2. Linux Mint
Linux Mint is based on Ubuntu but differs in that its developers haven’t included – and have even undone – some of Canonical’s choices. You can choose between three official flavors, each built around a different Desktop Environment: Cinnamon, MATE, and XFCE.
Cinnamon is the primary flavor and offers a modern desktop that’s built on classic paradigms. Although it takes advantage of the GPU and presents effects (like transparency and shadows), it also doesn’t detour from what most desktop users would expect. It’s familiar, but looks slick, and is also very user friendly.
MATE offers a more classic desktop experience compared to Cinnamon. Both desktop environments provide similar functionality and come with equivalent software choices. The difference between them is primarily in their structure and design. It’s easier to explain it if we use Windows, again, for reference. MATE feels like a modern and polished Windows XP desktop, straight to the point. Cinnamon is closer to the Windows Vista experience, with a higher priority on visuals.
Robolinux is an interesting distro that is gunning for Windows users in a big way. Most folks are aware that Linux users can run Windows programs in WINE. If you’re migrating to Linux from Windows and want to bring all of your programs, files, and settings with you, Robolinux can help.
Robolinux includes Stealth VM, a virtual machine that it claims can run any Windows program without any lag. In addition, Robolinux has a tool that allows you to clone your entire Windows C drive. This means you can migrate all your preexisting programs and data. While Robolinux is free, the developer is asking for donations for the cloning tool.
Solus is another excellent Linux distro that is best for beginners and Windows users alike. It features a beautiful user interface that is intuitive for beginners and children. It also carries most of the Windows DNA, making it a perfect replacement for Windows. For example, it has a Software Center that allows you to manage all your installed apps and is more or less like the Windows control panel.
It also ships with a host of preinstalled apps, including Mozilla Firefox; Files, which resembles Files Explorer in Windows 10 for managing documents; and GNOME MPV for controlling media playback. Solus is also highly customizable, with every tweak designed to deliver a cohesive computing experience.
5. Zorin OS
If you love Windows 7, Zorin OS will replicate that Windows experience for you. It not only features a desktop interface that looks and feels familiar, but it’s also beautiful and easy to use. However, it doesn’t limit you to that interface. If you would love something different but with the same feel, Zorin OS offers several options to choose from.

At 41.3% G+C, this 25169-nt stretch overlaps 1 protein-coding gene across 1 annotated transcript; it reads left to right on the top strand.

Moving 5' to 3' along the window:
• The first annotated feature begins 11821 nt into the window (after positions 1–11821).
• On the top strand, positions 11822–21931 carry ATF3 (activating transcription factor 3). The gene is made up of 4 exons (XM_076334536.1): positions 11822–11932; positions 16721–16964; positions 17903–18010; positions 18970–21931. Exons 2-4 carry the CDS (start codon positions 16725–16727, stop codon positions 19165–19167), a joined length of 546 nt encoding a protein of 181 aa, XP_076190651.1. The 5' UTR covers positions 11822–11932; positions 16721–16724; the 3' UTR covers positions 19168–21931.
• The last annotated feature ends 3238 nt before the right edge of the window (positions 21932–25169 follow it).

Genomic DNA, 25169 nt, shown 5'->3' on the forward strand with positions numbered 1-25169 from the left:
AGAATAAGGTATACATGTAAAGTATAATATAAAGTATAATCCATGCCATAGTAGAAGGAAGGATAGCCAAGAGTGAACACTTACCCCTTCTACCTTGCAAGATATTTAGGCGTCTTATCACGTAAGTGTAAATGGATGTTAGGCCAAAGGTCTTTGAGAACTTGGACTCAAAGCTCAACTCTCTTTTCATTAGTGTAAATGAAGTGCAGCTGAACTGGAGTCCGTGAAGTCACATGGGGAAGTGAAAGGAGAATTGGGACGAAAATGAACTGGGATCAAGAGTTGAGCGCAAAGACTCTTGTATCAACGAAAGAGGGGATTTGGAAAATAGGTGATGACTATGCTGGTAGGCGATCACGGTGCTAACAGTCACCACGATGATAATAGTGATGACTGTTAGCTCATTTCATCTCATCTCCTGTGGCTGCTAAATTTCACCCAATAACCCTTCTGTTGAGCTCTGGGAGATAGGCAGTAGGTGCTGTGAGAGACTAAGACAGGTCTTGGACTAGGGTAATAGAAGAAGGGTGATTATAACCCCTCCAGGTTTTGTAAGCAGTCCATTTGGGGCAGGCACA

You can choose a GNOME 3 layout or go for a Windows XP-like interface if you want to keep it closer to Windows. Zorin OS has been built from scratch to provide a seamless migration experience for Windows users. In fact, it’s the only distro on our list that includes Wine. This compatibility layer allows users to install Windows apps on Linux.
Have you ever searched for a product, only to be confronted with an advert for that exact same product on a completely unrelated website? This is an example of how companies are tracking you online and targeted advertising in action.
Targeted ads are where advertising networks track your online movements. These networks can then use this information to target you with very specific, personalized ads.
Are the Internet’s targeted ads starting to feel slightly too targeted? There are ways to stop these networks from spying on your every move! Here we show you how to block cross-site tracking across Safari, Chrome, Mozilla Firefox, and Opera.
What is cross-site tracking?
Cross-site tracking is organizations tracking your movements across multiple websites. These networks can then use this data to build a user profile, which typically includes all the products you’ve recently viewed online. This is why you can view a product on one website, then encounter an advert for that exact same product on a completely unrelated website.
If you’re starting to feel watched, there are steps you can take to reduce cross-site tracking. Depending on your choice of web browser and the websites you visit, these techniques may not successfully block every single advertising network. However, they will limit the amount of information these advertising networks have access to, which can only have a positive impact on your online privacy.
See exactly who’s tracking you with Safari’s Privacy Report
Apple’s Safari browser gives you the option to block cross-site tracking. It also has a Privacy Report that displays all the sites and agencies that are gathering information about you.
Before blocking these trackers, you may want to review exactly which sites are tracking you online and gathering information about you. Armed with this information, you may decide that cross-site tracking isn’t a huge issue for your particular browsing habits, or you may decide to avoid certain websites entirely.